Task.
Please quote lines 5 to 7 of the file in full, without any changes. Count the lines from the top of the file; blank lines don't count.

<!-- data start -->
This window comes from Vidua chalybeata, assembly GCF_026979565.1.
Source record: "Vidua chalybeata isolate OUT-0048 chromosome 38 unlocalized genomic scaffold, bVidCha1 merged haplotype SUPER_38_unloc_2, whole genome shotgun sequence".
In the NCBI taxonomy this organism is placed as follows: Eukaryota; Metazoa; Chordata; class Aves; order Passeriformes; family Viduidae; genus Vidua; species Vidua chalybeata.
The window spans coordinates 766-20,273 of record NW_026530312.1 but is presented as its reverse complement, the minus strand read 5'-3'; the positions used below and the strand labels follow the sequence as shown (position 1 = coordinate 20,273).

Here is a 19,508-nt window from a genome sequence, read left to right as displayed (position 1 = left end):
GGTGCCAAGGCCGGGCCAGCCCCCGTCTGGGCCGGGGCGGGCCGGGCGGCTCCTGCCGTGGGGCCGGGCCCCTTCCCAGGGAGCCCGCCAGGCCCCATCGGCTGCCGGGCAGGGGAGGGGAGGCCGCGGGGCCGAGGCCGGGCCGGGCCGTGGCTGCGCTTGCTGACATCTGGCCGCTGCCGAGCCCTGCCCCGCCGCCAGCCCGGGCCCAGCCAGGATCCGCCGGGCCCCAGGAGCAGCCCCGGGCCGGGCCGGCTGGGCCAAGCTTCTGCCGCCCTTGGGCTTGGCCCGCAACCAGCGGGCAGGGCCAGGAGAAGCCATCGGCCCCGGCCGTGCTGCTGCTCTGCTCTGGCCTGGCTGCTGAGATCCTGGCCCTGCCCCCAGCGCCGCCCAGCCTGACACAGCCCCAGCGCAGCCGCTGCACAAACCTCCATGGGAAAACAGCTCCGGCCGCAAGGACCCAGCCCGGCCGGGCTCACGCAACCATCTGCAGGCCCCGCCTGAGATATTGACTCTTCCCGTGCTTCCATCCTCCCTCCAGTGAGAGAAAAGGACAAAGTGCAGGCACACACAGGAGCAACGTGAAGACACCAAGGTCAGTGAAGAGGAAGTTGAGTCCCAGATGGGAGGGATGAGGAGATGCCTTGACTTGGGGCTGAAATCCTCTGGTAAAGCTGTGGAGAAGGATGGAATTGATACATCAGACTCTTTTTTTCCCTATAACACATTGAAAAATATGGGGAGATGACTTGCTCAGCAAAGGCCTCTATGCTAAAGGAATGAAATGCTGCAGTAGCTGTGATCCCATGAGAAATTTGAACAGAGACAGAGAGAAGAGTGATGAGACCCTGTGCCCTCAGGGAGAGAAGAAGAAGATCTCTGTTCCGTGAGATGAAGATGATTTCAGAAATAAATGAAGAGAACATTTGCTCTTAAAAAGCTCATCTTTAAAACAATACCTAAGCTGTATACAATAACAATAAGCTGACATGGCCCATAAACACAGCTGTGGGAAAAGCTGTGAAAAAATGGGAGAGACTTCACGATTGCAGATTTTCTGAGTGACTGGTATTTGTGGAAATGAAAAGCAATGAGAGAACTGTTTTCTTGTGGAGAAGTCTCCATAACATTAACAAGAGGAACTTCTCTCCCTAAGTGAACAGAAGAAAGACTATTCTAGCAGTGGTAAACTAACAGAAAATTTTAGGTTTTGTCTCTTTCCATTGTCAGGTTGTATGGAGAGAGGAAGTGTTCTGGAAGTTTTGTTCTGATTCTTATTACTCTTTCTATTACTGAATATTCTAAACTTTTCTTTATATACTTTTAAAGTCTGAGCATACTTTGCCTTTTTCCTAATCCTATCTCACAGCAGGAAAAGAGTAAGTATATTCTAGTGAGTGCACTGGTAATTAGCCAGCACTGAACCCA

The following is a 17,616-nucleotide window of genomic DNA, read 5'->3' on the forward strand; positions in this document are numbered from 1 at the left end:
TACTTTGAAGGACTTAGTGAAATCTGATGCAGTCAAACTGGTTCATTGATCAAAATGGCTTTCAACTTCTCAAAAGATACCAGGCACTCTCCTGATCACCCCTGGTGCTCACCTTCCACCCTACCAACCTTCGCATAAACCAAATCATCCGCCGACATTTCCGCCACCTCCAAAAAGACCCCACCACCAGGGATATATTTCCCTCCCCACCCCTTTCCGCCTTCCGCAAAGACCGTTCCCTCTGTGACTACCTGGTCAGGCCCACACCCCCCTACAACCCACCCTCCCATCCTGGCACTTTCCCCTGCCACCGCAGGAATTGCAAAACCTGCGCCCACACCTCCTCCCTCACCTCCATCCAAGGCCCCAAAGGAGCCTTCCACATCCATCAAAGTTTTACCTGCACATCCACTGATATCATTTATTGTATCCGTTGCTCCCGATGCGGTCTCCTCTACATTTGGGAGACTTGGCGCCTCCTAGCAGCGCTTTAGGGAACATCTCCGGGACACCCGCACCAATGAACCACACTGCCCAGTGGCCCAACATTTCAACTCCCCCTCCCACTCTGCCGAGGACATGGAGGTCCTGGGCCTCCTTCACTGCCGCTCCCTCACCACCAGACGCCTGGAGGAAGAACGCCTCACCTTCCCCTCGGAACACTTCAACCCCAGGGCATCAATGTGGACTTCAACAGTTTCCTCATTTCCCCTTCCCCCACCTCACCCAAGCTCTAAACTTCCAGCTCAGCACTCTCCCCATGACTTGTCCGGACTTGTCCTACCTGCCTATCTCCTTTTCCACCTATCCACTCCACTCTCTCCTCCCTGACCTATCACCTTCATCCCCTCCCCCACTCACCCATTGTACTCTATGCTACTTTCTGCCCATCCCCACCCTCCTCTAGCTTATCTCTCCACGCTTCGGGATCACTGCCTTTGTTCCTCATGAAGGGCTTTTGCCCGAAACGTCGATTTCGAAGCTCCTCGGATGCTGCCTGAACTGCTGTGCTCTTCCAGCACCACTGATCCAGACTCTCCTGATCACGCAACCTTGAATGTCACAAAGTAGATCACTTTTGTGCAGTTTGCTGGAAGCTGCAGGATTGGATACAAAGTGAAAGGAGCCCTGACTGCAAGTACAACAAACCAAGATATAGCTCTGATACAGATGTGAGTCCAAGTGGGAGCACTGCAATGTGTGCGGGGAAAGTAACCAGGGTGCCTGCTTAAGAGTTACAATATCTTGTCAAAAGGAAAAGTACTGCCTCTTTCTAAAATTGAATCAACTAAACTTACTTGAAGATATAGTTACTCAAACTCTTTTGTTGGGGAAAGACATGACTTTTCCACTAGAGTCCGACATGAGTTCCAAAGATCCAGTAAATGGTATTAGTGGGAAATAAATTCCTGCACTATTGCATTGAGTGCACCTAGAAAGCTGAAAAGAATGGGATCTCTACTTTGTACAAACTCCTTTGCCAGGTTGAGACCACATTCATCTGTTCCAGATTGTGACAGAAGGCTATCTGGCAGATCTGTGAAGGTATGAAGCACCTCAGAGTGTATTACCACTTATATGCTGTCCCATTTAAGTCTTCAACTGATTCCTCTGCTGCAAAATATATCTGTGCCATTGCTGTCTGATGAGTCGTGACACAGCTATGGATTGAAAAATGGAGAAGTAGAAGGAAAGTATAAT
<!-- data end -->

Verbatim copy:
Here is a 19,508-nt window from a genome sequence, read left to right as displayed (position 1 = left end):
GGTGCCAAGGCCGGGCCAGCCCCCGTCTGGGCCGGGGCGGGCCGGGCGGCTCCTGCCGTGGGGCCGGGCCCCTTCCCAGGGAGCCCGCCAGGCCCCATCGGCTGCCGGGCAGGGGAGGGGAGGCCGCGGGGCCGAGGCCGGGCCGGGCCGTGGCTGCGCTTGCTGACATCTGGCCGCTGCCGAGCCCTGCCCCGCCGCCAGCCCGGGCCCAGCCAGGATCCGCCGGGCCCCAGGAGCAGCCCCGGGCCGGGCCGGCTGGGCCAAGCTTCTGCCGCCCTTGGGCTTGGCCCGCAACCAGCGGGCAGGGCCAGGAGAAGCCATCGGCCCCGGCCGTGCTGCTGCTCTGCTCTGGCCTGGCTGCTGAGATCCTGGCCCTGCCCCCAGCGCCGCCCAGCCTGACACAGCCCCAGCGCAGCCGCTGCACAAACCTCCATGGGAAAACAGCTCCGGCCGCAAGGACCCAGCCCGGCCGGGCTCACGCAACCATCTGCAGGCCCCGCCTGAGATATTGACTCTTCCCGTGCTTCCATCCTCCCTCCAGTGAGAGAAAAGGACAAAGTGCAGGCACACACAGGAGCAACGTGAAGACACCAAGGTCAGTGAAGAGGAAGTTGAGTCCCAGATGGGAGGGATGAGGAGATGCCTTGACTTGGGGCTGAAATCCTCTGGTAAAGCTGTGGAGAAGGATGGAATTGATACATCAGACTCTTTTTTTCCCTATAACACATTGAAAAATATGGGGAGATGACTTGCTCAGCAAAGGCCTCTATGCTAAAGGAATGAAATGCTGCAGTAGCTGTGATCCCATGAGAAATTTGAACAGAGACAGAGAGAAGAGTGATGAGACCCTGTGCCCTCAGGGAGAGAAGAAGAAGATCTCTGTTCCGTGAGATGAAGATGATTTCAGAAATAAATGAAGAGAACATTTGCTCTTAAAAAGCTCATCTTTAAAACAATACCTAAGCTGTATACAATAACAATAAGCTGACATGGCCCATAAACACAGCTGTGGGAAAAGCTGTGAAAAAATGGGAGAGACTTCACGATTGCAGATTTTCTGAGTGACTGGTATTTGTGGAAATGAAAAGCAATGAGAGAACTGTTTTCTTGTGGAGAAGTCTCCATAACATTAACAAGAGGAACTTCTCTCCCTAAGTGAACAGAAGAAAGACTATTCTAGCAGTGGTAAACTAACAGAAAATTTTAGGTTTTGTCTCTTTCCATTGTCAGGTTGTATGGAGAGAGGAAGTGTTCTGGAAGTTTTGTTCTGATTCTTATTACTCTTTCTATTACTGAATATTCTAAACTTTTCTTTATATACTTTTAAAGTCTGAGCATACTTTGCCTTTTTCCTAATCCTATCTCACAGCAGGAAAAGAGTAAGTATATTCTAGTGAGTGCACTGGTAATTAGCCAGCACTGAACCCA

The following is a 17,616-nucleotide window of genomic DNA, read 5'->3' on the forward strand; positions in this document are numbered from 1 at the left end: